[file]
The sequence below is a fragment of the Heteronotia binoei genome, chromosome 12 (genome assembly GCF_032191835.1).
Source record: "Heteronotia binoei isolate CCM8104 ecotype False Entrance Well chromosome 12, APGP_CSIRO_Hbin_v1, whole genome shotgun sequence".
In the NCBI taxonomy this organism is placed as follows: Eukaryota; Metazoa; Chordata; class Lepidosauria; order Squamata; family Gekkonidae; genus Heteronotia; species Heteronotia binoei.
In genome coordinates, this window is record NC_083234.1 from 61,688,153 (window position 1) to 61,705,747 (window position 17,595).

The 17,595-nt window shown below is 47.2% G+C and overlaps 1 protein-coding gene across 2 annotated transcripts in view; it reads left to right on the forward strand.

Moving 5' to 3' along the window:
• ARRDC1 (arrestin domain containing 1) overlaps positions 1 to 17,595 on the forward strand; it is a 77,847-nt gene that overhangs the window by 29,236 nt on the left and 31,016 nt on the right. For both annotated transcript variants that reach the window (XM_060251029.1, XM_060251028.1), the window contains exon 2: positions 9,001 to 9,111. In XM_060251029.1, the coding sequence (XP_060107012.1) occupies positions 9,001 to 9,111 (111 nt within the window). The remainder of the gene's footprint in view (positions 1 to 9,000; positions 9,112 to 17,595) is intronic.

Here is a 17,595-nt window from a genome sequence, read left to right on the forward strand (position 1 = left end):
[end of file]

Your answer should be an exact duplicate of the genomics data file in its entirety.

The sequence below is a fragment of the Heteronotia binoei genome, chromosome 12 (genome assembly GCF_032191835.1).
Source record: "Heteronotia binoei isolate CCM8104 ecotype False Entrance Well chromosome 12, APGP_CSIRO_Hbin_v1, whole genome shotgun sequence".
In the NCBI taxonomy this organism is placed as follows: Eukaryota; Metazoa; Chordata; class Lepidosauria; order Squamata; family Gekkonidae; genus Heteronotia; species Heteronotia binoei.
In genome coordinates, this window is record NC_083234.1 from 61,688,153 (window position 1) to 61,705,747 (window position 17,595).

The 17,595-nt window shown below is 47.2% G+C and overlaps 1 protein-coding gene across 2 annotated transcripts in view; it reads left to right on the forward strand.

Moving 5' to 3' along the window:
• ARRDC1 (arrestin domain containing 1) overlaps positions 1 to 17,595 on the forward strand; it is a 77,847-nt gene that overhangs the window by 29,236 nt on the left and 31,016 nt on the right. For both annotated transcript variants that reach the window (XM_060251029.1, XM_060251028.1), the window contains exon 2: positions 9,001 to 9,111. In XM_060251029.1, the coding sequence (XP_060107012.1) occupies positions 9,001 to 9,111 (111 nt within the window). The remainder of the gene's footprint in view (positions 1 to 9,000; positions 9,112 to 17,595) is intronic.

Here is a 17,595-nt window from a genome sequence, read left to right on the forward strand (position 1 = left end):